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|January Newsletter: Meet #1 Results, Meet #2 Testing and Meet #3 Preparation||Is this email not displaying correctly?|
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|October Newsletter: Packed full of resources to get the 2014-15 WordMasters Challenge started!||Is this email not displaying correctly?|
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May 2014 Newsletter
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By now, all our teams should be headed into the homestretch of the 2013-14 WordMasters Challenge. In fact, a few schools have already administered Meet #3 and entered their scores! Keep in mind that although the Challenge Schedule indicates that Meet #3 should take place between April 7 and April 25th, it's okay to postpone the test until the following week as long as scores are submitted by midnight on May 2nd. PLEASE NOTE: WE WILL NOT BE ABLE TO ACCEPT OR ENTER ANY SCORES AFTER MAY 2nd! We have a very tight turnaround to process Meet #3 scores as well as cumulative results by May 16th. Although your school may be in session until July to make up an abundance of snow days (!), we have schools in many parts of the country that complete their academic year mid to late May. We appreciate your cooperation in getting your scores in before the deadline.
REVISIONS TO 7B TEST AND 3G ANSWER KEY
Thanks to some eagle-eyed Team Leaders, we have caught and corrected typos on the 7B Challenge Test and the 3G Answer Key. Any files downloaded since April 9th are correct. If you downloaded either of these files prior to April 9th, please note the following:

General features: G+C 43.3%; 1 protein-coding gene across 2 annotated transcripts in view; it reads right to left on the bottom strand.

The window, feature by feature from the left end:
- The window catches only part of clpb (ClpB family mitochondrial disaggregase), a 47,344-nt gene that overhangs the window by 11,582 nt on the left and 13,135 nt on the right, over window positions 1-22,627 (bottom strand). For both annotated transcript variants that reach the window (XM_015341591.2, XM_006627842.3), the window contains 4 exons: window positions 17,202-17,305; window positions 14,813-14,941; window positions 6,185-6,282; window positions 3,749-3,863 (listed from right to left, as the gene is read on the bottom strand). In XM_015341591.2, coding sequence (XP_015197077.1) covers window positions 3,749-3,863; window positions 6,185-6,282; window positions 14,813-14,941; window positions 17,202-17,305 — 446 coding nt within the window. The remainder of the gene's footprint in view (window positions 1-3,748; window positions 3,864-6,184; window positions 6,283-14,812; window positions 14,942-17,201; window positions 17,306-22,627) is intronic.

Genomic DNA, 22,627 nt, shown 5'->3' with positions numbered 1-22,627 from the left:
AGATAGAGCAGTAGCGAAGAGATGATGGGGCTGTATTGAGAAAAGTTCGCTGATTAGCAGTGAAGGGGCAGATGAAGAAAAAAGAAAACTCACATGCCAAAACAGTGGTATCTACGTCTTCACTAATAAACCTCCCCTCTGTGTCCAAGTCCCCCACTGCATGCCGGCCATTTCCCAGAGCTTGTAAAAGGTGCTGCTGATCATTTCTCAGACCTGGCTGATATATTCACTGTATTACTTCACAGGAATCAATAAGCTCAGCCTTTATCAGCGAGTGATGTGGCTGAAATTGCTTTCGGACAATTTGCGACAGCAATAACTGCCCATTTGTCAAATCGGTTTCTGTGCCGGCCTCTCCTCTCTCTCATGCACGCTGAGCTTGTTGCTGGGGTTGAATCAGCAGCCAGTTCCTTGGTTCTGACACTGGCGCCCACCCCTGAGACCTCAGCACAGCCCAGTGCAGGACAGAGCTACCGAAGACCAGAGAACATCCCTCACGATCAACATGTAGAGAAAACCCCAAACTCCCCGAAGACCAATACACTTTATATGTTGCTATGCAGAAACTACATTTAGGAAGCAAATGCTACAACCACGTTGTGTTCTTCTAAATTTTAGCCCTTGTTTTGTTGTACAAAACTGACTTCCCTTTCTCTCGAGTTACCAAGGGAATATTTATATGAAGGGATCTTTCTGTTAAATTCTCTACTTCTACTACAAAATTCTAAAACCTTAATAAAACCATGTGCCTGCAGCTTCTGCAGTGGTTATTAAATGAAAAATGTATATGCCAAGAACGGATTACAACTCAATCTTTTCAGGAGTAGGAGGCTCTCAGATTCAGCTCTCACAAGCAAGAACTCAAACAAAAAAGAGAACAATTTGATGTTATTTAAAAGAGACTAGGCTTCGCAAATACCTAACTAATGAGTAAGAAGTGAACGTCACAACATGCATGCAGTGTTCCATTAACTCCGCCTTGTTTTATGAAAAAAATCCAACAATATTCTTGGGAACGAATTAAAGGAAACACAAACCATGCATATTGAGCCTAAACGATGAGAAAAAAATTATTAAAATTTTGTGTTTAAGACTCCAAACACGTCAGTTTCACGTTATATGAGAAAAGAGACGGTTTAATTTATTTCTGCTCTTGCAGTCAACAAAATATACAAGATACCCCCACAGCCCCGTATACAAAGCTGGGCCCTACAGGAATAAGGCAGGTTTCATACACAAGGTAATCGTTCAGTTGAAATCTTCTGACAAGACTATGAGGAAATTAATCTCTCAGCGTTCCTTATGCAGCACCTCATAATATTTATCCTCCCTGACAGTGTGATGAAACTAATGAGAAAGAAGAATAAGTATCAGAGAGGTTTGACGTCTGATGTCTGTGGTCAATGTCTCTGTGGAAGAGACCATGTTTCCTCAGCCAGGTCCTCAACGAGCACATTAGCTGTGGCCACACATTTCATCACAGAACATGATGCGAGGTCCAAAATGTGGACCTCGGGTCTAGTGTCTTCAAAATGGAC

MEDALS & CERTIFICATES
The end-of-year mailing with your medals and certificates is heading to the Post Office today (see below for details). As a reminder, you receive one Champion Medal and ten Achievement Certificates for each team you have enrolled. It's up to you to determine how to award or distribute these items. If you need extra medals (sold separately for $6) or certificates (sold in groups of 5 for $5), please place your order online for immediate shipping. Remember that merchandise orders must be prepaid with credit card or linked to a school purchase order.
WordMasters™ Spring Mailing
Watch your mail for a packet from WordMasters™ that will contain:
The mailing is scheduled for Friday, April 11th. If you have not received your packet by May 1st, please contact us.
Celebrating Meet #2 Success: WordMasters™ Press Release TemplateAfter each meet, WordMasters™ prepares and sends press releases to the primary school contact for each team placing in the Top Ten within its division, as well as to schools with one or more students earning a perfect score of 20.
To share your team's success with your school or local media, we have created a WordMasters™ Press Release Template, in the Teacher Tools section, which can be downloaded from the website and customized in Microsoft Word for your school.